My second child is now in the homestretch of his senior year. Since I just did the whole graduation thing with another son last year, you would think I would know what I was doing. But you would be wrong.
You see, this senior is about as different from his older brother as one could get. They are both boys; I will give you that. I suppose they are both tall, though the younger towers over his brother by a good three inches. And they do share the same two parents who are not even close to the younger’s 6’4″ stature. The similarities end there.
The things that worked for graduate number one don’t necessarily work for soon-to-be graduate number two. Apparently, they need different pep talks, which is a tiny bit inconvenient because I already had my lectures all lined up and perfected. It’s a good thing for all parties involved that I am highly adaptable and can revise my plan at a moment’s notice.
In fact, I have been practicing the art of offering sage advice to my senior son at all hours of the day and night. If he doesn’t respond, I repeat the same thing again. And again. He is overflowing with gratitude for my newly acquired talent. I have never received so much heartfelt thankfulness in my entire life.
I’m sure my thoughtful suggestions are sinking deep into his brain, but I cannot be entirely positive about that. He may or may not frequently fall asleep while I am in the middle of a sentence. But I don’t take it personally because he sometimes opens his eyes and sits straight up a second later while mumbling something that sounds like, “Yes, Mom, I agree.”
I’m glad we are on the same page.
For your reading pleasure, I have compiled a list of things I obsessively say to my senior. I hope you find them as helpful as he does:
- Have you finished that honor’s college application yet? You are pushing the late consideration deadline.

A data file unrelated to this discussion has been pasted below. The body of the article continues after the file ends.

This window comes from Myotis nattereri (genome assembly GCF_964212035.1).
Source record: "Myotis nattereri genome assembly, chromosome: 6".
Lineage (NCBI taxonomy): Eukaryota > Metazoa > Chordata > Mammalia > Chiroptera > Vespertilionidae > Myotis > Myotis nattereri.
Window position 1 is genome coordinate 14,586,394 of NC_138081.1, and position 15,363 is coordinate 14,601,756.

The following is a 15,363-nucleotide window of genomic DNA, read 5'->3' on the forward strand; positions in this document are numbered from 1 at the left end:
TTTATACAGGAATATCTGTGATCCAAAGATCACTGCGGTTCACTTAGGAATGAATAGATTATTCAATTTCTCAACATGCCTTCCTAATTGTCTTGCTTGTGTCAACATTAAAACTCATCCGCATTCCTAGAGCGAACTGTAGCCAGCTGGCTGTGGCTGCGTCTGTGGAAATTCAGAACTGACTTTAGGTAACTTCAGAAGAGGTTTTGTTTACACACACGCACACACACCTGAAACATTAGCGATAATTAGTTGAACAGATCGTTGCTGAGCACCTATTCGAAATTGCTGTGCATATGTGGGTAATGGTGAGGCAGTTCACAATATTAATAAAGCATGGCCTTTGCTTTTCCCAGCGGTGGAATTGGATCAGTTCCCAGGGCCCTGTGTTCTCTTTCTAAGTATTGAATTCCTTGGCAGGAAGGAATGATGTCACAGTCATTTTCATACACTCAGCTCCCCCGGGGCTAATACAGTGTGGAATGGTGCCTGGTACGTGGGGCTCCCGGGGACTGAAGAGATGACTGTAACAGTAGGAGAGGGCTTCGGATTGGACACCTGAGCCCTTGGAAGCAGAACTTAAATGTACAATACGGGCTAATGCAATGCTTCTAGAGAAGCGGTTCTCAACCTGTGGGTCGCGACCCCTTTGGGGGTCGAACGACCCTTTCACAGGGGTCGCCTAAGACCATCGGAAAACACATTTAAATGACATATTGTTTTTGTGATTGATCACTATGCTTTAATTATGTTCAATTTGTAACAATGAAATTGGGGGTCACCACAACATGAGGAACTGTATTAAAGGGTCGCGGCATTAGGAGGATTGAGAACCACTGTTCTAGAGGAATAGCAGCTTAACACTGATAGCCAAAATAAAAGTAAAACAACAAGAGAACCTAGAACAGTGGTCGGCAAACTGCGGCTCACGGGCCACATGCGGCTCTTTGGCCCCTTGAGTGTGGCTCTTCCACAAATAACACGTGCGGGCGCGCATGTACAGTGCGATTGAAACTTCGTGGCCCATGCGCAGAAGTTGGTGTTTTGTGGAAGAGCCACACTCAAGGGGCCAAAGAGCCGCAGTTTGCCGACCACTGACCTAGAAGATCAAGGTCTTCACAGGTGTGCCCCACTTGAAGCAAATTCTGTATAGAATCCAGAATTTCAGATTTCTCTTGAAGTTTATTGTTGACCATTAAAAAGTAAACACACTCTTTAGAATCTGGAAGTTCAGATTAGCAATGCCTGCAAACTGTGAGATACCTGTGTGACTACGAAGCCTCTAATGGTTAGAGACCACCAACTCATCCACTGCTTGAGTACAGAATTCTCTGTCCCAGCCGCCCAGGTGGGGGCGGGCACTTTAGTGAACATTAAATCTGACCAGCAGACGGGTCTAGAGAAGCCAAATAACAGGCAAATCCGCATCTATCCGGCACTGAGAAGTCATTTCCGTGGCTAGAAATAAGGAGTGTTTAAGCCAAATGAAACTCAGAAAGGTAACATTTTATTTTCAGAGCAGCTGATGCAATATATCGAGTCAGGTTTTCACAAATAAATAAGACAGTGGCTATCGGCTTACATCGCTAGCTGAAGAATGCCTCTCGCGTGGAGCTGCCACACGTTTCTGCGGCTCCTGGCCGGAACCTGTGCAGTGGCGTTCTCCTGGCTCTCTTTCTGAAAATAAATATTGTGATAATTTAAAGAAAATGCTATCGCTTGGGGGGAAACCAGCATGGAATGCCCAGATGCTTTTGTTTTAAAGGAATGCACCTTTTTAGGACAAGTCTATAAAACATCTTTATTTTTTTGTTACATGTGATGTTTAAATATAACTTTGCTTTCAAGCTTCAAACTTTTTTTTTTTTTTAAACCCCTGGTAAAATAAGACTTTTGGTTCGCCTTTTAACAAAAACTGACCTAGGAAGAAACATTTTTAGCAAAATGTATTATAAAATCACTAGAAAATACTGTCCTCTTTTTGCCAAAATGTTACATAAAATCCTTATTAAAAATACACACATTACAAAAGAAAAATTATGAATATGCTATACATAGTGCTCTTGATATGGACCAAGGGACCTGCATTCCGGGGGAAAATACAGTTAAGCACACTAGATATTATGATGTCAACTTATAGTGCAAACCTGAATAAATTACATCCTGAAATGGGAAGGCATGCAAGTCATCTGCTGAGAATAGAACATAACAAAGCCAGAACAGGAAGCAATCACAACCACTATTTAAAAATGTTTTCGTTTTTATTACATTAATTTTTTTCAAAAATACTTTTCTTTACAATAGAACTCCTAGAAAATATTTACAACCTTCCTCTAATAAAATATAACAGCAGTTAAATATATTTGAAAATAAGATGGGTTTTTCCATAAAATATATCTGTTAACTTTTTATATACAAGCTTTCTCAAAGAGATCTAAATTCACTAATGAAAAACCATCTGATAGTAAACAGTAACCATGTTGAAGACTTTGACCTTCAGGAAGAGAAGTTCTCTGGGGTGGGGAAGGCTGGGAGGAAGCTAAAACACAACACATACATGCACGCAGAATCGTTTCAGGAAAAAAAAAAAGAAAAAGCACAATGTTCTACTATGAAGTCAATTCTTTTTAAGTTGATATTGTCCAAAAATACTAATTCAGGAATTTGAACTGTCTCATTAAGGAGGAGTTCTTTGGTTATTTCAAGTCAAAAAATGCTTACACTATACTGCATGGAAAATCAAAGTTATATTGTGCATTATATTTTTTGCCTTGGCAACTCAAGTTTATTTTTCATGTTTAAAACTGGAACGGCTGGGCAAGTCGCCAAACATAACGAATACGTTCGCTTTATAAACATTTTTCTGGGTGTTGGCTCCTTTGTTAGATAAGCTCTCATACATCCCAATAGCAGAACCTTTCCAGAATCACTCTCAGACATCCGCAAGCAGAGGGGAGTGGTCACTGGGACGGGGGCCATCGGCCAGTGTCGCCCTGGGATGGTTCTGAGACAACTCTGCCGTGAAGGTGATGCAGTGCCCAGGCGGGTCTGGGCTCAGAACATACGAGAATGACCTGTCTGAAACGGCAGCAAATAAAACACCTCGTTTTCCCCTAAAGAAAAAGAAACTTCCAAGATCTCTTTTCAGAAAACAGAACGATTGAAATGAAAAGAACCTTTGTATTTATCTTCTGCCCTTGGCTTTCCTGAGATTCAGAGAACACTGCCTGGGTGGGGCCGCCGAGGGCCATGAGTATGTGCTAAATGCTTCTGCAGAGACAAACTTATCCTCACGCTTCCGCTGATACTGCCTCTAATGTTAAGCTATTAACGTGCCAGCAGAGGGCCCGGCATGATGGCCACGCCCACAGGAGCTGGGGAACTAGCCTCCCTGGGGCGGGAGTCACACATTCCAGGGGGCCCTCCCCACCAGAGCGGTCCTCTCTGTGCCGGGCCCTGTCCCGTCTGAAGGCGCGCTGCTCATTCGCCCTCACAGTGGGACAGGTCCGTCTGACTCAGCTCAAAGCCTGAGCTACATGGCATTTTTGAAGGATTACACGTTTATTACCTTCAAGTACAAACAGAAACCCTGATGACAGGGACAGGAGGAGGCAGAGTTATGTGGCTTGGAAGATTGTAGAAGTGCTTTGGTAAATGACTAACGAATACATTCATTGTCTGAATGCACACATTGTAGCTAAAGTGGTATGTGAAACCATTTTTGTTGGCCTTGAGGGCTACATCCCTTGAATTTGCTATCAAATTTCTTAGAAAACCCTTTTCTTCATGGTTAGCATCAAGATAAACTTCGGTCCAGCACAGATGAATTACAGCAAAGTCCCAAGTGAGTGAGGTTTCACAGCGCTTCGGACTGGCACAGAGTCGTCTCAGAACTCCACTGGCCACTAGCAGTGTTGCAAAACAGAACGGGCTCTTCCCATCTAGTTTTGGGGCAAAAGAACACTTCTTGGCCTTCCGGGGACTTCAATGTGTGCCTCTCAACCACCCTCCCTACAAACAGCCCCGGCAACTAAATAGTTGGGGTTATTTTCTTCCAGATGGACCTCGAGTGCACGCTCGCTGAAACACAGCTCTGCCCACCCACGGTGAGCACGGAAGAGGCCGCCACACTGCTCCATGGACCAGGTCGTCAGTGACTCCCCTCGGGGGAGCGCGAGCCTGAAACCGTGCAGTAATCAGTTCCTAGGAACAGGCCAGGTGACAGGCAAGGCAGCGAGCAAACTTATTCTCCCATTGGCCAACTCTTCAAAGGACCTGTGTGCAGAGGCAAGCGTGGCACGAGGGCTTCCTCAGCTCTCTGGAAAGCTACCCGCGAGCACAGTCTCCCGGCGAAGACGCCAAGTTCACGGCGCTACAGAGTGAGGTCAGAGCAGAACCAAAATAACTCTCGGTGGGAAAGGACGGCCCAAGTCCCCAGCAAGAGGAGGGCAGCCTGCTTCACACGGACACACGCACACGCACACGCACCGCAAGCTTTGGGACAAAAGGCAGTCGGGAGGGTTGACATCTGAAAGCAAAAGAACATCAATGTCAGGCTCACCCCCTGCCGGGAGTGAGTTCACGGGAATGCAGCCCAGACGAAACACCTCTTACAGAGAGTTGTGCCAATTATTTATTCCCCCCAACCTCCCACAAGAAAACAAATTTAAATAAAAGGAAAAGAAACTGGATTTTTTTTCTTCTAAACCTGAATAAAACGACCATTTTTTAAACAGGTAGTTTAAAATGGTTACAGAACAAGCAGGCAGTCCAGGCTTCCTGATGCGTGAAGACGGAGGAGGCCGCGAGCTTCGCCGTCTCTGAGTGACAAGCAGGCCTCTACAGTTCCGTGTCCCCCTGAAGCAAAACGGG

- What? You only have the essay to write? Well, I am an expert at editing essays. You’re welcome.
- You don’t like red pen all over your essay? OK, maybe you should find another editor.
- So what college are you going to attend?
- You haven’t decided yet? OK, well…
- You have a full-tuition scholarship to ASU. That’s a great option. Can we pay the enrollment deposit and get that ball rolling?
- And what about the housing application?
- Oh, we must pay the enrollment deposit before we can access the housing application?
- Time’s a-tickin’.
- Wait. When did you get so old? And so tall? How’s the weather up there?
- No. You can’t have the car when you leave home. Your sister will be turning 16, and we need her to drive.
- You want to buy your own car? That is fine, but you must have $5000 saved for your mission before you can even start saving for a car.
- And owning a car is expensive.
- And you can use public transportation.
- Because you will be a poor college student. Welcome to the real world.
- Look up from your phone every once in a while and talk to the people around you.
- Have you finished your online French class yet? You won’t be going to college unless you get that done before graduation.
- You’re still working on it? Well, you might want to work a little faster.
- It’s after Midnight. Why are you still on the computer? Go to bed.
- Have I told you that you are a GOOD kid? Thanks for being so awesome.
- Focus, child! That essay won’t write itself. (Squirrel!)
- Don’t be stupid, and all of your bases will be covered.
- Dr. Pepper is not a food group.
- Washing your sheets from time to time is a really good idea.
- You get to make dinner tonight. I don’t care if you would rather not. You will soon be grateful for the practice.
- Your backpack does not belong on the couch, boy!
- I will miss you when you go. Come back and visit sometimes.
- Read your scriptures. Say your prayers. Attend the temple. Do your part, and the Lord will do His.
- Don’t text and drive. Ever, ever, ever.
- Finish high school strong. Don’t check out early.
And one more thing, dear son of mine, I love you to the moon and back.
I may sound like a broken record, but I do not doubt he will soon miss my wise and helpful daily suggestions. That is, after all, what a mother is for.